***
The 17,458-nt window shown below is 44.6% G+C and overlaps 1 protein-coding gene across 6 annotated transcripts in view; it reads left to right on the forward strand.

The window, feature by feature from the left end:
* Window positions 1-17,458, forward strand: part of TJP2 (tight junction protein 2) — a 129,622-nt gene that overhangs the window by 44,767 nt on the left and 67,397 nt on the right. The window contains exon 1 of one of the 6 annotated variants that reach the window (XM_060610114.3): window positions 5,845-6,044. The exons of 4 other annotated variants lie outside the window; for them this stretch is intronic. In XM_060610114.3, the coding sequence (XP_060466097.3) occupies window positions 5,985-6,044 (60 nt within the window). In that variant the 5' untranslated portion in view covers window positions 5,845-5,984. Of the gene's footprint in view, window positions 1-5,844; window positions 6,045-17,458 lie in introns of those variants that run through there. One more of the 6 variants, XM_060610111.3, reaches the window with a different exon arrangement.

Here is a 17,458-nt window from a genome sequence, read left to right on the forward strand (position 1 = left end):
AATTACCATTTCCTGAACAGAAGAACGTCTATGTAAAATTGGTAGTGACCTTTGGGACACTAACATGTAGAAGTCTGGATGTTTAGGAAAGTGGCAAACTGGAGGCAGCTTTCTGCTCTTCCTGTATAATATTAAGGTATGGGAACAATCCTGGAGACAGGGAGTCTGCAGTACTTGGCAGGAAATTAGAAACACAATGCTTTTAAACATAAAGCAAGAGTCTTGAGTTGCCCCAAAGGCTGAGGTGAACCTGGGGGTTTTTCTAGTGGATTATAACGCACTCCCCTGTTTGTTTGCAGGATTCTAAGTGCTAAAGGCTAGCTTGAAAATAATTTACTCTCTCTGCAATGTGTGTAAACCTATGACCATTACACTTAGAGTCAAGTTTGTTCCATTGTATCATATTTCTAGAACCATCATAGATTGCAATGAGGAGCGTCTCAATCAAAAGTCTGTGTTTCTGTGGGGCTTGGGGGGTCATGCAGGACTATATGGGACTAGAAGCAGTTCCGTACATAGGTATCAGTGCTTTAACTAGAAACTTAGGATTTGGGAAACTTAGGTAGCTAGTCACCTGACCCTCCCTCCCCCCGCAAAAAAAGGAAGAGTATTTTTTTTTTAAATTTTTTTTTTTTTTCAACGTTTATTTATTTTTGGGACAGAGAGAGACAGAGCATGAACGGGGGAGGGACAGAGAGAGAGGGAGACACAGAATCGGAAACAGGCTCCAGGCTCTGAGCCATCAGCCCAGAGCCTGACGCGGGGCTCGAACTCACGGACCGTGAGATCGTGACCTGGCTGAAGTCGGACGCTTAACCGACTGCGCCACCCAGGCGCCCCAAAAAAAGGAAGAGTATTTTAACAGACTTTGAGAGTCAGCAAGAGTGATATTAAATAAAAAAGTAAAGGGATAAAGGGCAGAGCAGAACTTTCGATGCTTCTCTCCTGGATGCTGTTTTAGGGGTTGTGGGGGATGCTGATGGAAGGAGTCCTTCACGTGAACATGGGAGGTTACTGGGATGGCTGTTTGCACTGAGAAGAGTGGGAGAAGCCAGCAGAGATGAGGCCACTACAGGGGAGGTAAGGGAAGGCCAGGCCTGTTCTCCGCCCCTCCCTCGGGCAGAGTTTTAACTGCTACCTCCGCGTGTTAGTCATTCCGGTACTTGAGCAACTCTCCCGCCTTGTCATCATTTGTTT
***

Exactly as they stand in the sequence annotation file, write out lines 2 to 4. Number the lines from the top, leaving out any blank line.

The window, feature by feature from the left end:
* Window positions 1-17,458, forward strand: part of TJP2 (tight junction protein 2) — a 129,622-nt gene that overhangs the window by 44,767 nt on the left and 67,397 nt on the right. The window contains exon 1 of one of the 6 annotated variants that reach the window (XM_060610114.3): window positions 5,845-6,044. The exons of 4 other annotated variants lie outside the window; for them this stretch is intronic. In XM_060610114.3, the coding sequence (XP_060466097.3) occupies window positions 5,985-6,044 (60 nt within the window). In that variant the 5' untranslated portion in view covers window positions 5,845-5,984. Of the gene's footprint in view, window positions 1-5,844; window positions 6,045-17,458 lie in introns of those variants that run through there. One more of the 6 variants, XM_060610111.3, reaches the window with a different exon arrangement.

Here is a 17,458-nt window from a genome sequence, read left to right on the forward strand (position 1 = left end):